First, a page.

The 24-year-old Gateshead Harrier from Stockton now has his sights set on becoming only the second white man to break the 10-second barrier for 100m following his remarkable triumph in Sopot.
Kilty was controversially overlooked for the London Olympics, despite running the qualifying standard for the 200m.
After an unsuccessful appeal, Kilty considered quitting the sport or possibly representing Ireland, saying he felt “let down” by governing body British Athletics.
He also suffered a torn hamstring and was struggling to get by without any funding, but returned to the track in January 2013 and posted enough impressive times to be restored to the funding programme in October.
Now training under Rana Reider in Loughborough rather than alone on the streets of Teesside, Kilty aims to emulate France’s Christophe Lemaitre by running under 10 seconds outdoors; his current personal best is 10.10secs.
“This guy’s helped so much,” Kilty said after hugging Reider following his dramatic win on Saturday. “My two biggest helps have been my dad and Rana the last six months. He’s given me confidence, he’s fixed my technique, he’s made me believe I can be one of the world’s best.
“I think I can run nine seconds. I’m not going to say I’m going to do it this year or next year but I think within my career I can run well into nine seconds. I know it’s a pretty big statement but I’ve come out and become world champion, so to do that’s not so much of a problem.”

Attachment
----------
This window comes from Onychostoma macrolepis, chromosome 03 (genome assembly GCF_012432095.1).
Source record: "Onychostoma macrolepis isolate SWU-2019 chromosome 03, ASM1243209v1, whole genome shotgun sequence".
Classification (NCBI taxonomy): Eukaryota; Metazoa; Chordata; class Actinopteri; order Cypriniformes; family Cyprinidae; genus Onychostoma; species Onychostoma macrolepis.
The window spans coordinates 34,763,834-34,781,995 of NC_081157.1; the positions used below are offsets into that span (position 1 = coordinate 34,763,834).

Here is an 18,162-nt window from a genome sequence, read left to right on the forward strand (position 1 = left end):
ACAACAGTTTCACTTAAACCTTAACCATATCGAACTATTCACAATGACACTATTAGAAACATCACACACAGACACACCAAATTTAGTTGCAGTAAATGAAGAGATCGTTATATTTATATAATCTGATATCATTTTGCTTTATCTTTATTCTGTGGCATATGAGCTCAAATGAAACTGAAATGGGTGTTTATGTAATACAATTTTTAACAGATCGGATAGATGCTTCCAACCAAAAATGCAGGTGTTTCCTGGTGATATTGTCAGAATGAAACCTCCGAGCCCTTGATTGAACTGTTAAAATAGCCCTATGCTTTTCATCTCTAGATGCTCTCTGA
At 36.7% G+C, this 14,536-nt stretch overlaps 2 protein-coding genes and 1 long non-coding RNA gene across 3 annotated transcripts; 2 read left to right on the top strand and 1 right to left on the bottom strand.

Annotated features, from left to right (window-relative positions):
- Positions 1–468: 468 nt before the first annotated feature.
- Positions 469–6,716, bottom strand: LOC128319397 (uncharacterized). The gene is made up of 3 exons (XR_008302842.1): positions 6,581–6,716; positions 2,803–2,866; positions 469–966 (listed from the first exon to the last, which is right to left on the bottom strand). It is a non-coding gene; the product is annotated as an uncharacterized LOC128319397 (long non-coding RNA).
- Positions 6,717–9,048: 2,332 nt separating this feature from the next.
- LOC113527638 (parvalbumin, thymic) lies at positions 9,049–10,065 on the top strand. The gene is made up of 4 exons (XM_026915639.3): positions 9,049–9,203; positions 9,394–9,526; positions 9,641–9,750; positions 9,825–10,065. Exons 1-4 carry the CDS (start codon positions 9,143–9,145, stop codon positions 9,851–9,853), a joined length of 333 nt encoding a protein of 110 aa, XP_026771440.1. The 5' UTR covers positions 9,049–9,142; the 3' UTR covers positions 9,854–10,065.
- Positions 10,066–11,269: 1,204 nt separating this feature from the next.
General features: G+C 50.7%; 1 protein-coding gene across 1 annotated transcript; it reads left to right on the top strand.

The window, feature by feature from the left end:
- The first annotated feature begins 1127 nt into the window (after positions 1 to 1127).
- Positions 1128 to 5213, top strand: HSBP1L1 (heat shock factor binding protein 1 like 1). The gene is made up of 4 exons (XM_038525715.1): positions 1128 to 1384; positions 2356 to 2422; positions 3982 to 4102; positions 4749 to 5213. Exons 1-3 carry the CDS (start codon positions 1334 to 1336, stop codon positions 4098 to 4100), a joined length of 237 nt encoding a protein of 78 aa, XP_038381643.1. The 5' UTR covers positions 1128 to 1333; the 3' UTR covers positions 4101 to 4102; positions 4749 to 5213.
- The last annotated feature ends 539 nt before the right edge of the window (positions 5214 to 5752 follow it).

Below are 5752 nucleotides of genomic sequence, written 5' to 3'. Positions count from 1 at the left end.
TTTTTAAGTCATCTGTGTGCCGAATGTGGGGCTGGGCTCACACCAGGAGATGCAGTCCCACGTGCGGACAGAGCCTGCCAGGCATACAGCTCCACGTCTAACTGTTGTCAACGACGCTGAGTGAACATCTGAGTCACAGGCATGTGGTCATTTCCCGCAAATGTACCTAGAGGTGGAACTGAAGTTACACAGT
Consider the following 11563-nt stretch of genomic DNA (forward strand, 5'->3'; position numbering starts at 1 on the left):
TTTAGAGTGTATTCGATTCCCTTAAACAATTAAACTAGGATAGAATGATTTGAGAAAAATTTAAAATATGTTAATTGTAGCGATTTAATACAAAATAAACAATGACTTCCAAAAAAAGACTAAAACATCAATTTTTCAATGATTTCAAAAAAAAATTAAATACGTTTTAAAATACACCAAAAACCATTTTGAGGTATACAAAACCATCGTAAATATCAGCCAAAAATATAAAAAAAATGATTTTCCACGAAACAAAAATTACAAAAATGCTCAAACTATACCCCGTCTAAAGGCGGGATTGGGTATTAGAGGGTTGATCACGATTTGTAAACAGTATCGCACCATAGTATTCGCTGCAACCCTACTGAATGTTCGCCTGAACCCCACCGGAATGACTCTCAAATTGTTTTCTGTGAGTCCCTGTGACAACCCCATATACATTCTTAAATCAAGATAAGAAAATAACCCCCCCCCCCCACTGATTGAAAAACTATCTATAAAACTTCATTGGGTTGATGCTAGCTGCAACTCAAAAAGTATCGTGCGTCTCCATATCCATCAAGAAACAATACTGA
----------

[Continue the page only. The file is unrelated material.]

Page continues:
Kilty credits Reider for realising he was an “undiscovered talent” who was always overlooked by “certain members” of British Athletics who are no longer with the organisation, a reference to former head coach Charles van Commenee who left his post after the Olympics.
“In the past, there were members I didn’t get on with for some reason, maybe I was overlooked because I am from the North East, out of the way,” added Kilty, who replaced the injured James Dasaolu in the British team for Sopot.
“I wasn’t angry, I thrive on that, I am a fighter and nothing can keep me down. I have come through so many struggles and hard work. I have come from an area which is deprived.”
Meanwhile, Katarina Johnson-Thompson was the star performer as Britain ended the World Indoor Championships in Poland with a total of six medals.
Johnson-Thompson was prevented from qualifying for the pentathlon in Sopot due to illness and overlooked for a wild card, but produced a personal best of 6.81 metres to claim silver in the long jump.
There was also a silver for the men’s 4x400m relay team of Conrad Williams, Jamie Bowie, Luke Lennon-Ford and Nigel Levine, who were only beaten by a world indoor record from the United States.
Andrew Osagie claimed a second successive bronze in the 800 metres despite crossing the line in fourth place, with Poland’s Marcin Lewandowski subsequently disqualified.
There were also bronze medals for the women’s 4x400m, who were unable to defend their title from two years ago in Istanbul.
The quartet of Eilidh Child, Shana Cox, Margaret Adeoye and world champion Christine Ohuruogu took bronze behind the United States and Jamaica.
There was disappointment in the pole vault as medal prospect Holly Bleasdale could only finish ninth after failing to clear 4.65m.